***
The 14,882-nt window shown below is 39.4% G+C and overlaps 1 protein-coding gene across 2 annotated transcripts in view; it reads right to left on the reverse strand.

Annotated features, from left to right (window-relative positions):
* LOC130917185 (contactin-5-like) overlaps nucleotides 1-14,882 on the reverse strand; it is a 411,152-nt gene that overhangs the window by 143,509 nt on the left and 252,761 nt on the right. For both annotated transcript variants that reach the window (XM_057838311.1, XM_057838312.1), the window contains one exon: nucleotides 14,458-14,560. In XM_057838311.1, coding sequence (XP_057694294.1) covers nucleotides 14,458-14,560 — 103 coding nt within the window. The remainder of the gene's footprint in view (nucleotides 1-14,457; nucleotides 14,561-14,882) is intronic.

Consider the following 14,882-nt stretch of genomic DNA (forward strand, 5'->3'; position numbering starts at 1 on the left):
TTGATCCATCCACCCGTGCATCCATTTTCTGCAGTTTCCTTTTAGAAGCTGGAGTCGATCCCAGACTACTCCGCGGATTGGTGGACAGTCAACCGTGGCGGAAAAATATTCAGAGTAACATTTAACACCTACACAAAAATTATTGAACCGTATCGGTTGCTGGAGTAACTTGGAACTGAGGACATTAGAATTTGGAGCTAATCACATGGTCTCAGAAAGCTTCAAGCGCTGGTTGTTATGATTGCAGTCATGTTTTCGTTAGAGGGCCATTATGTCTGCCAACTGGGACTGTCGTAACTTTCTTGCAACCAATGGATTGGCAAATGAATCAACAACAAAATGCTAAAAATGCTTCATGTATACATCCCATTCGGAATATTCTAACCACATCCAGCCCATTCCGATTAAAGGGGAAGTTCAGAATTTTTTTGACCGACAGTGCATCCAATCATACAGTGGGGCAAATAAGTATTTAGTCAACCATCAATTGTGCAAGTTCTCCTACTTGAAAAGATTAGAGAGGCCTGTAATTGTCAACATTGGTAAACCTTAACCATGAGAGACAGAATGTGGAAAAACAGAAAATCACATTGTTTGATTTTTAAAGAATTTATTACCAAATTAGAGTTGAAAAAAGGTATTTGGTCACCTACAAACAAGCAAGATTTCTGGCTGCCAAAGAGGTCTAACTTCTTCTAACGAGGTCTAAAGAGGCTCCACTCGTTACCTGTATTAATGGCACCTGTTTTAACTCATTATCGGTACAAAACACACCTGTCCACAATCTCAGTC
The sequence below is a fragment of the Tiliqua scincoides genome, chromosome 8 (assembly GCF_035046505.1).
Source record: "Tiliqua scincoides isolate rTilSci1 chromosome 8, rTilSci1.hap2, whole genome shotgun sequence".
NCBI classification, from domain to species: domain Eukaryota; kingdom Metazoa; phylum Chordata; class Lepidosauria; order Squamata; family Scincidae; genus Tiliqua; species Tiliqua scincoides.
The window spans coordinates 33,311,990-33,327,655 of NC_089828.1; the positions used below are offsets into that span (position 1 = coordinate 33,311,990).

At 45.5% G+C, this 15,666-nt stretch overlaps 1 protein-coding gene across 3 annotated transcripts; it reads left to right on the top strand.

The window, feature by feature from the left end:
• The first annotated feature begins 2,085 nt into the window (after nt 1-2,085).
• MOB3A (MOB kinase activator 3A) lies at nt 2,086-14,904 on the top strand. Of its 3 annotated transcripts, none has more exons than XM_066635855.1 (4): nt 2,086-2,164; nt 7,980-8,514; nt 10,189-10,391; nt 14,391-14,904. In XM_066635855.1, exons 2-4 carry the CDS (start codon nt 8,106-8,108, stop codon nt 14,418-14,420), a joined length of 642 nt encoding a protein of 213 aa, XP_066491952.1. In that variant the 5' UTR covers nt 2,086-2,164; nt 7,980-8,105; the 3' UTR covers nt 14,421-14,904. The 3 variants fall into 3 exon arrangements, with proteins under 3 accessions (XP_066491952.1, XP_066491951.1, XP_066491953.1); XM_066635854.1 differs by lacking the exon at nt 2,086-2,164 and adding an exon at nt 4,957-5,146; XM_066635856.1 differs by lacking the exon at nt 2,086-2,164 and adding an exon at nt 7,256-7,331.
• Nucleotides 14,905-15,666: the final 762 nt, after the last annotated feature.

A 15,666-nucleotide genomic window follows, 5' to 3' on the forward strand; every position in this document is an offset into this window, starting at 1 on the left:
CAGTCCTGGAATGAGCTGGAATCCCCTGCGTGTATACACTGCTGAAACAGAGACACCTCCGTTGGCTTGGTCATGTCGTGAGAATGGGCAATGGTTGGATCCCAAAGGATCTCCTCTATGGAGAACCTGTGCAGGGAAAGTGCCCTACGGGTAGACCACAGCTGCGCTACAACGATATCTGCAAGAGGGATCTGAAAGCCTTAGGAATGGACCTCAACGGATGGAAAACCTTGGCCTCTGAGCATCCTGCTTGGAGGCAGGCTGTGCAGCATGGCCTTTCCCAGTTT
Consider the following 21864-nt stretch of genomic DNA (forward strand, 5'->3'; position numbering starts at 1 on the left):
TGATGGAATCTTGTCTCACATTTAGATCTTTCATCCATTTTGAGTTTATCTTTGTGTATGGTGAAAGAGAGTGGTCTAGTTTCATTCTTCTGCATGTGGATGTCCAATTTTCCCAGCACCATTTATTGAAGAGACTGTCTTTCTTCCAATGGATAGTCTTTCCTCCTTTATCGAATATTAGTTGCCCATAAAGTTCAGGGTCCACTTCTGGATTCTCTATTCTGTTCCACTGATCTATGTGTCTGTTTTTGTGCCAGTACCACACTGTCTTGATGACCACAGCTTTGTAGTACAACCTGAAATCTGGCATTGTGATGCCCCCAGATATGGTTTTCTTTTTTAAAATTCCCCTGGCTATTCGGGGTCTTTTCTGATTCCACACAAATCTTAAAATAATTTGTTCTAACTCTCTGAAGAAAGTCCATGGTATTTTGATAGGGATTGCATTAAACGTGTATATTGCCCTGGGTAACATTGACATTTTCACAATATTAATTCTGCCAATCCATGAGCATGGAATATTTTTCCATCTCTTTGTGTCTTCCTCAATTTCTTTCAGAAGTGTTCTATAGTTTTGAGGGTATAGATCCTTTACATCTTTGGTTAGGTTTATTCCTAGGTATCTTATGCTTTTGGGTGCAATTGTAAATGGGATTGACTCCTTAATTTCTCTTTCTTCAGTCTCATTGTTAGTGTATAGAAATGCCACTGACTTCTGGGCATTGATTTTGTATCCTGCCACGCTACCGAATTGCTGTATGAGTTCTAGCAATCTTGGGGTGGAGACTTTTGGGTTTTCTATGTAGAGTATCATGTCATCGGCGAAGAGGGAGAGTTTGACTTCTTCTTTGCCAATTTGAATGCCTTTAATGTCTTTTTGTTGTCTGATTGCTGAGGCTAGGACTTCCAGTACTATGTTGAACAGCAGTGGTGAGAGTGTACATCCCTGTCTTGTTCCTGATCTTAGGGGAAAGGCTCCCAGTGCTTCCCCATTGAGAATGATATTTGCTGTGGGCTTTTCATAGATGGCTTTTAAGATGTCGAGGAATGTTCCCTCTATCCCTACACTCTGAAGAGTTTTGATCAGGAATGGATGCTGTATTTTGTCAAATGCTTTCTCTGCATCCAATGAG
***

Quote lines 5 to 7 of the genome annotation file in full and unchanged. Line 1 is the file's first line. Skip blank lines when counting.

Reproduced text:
TTGATCCATCCACCCGTGCATCCATTTTCTGCAGTTTCCTTTTAGAAGCTGGAGTCGATCCCAGACTACTCCGCGGATTGGTGGACAGTCAACCGTGGCGGAAAAATATTCAGAGTAACATTTAACACCTACACAAAAATTATTGAACCGTATCGGTTGCTGGAGTAACTTGGAACTGAGGACATTAGAATTTGGAGCTAATCACATGGTCTCAGAAAGCTTCAAGCGCTGGTTGTTATGATTGCAGTCATGTTTTCGTTAGAGGGCCATTATGTCTGCCAACTGGGACTGTCGTAACTTTCTTGCAACCAATGGATTGGCAAATGAATCAACAACAAAATGCTAAAAATGCTTCATGTATACATCCCATTCGGAATATTCTAACCACATCCAGCCCATTCCGATTAAAGGGGAAGTTCAGAATTTTTTTGACCGACAGTGCATCCAATCATACAGTGGGGCAAATAAGTATTTAGTCAACCATCAATTGTGCAAGTTCTCCTACTTGAAAAGATTAGAGAGGCCTGTAATTGTCAACATTGGTAAACCTTAACCATGAGAGACAGAATGTGGAAAAACAGAAAATCACATTGTTTGATTTTTAAAGAATTTATTACCAAATTAGAGTTGAAAAAAGGTATTTGGTCACCTACAAACAAGCAAGATTTCTGGCTGCCAAAGAGGTCTAACTTCTTCTAACGAGGTCTAAAGAGGCTCCACTCGTTACCTGTATTAATGGCACCTGTTTTAACTCATTATCGGTACAAAACACACCTGTCCACAATCTCAGTC
The sequence below is a fragment of the Tiliqua scincoides genome, chromosome 8 (assembly GCF_035046505.1).
Source record: "Tiliqua scincoides isolate rTilSci1 chromosome 8, rTilSci1.hap2, whole genome shotgun sequence".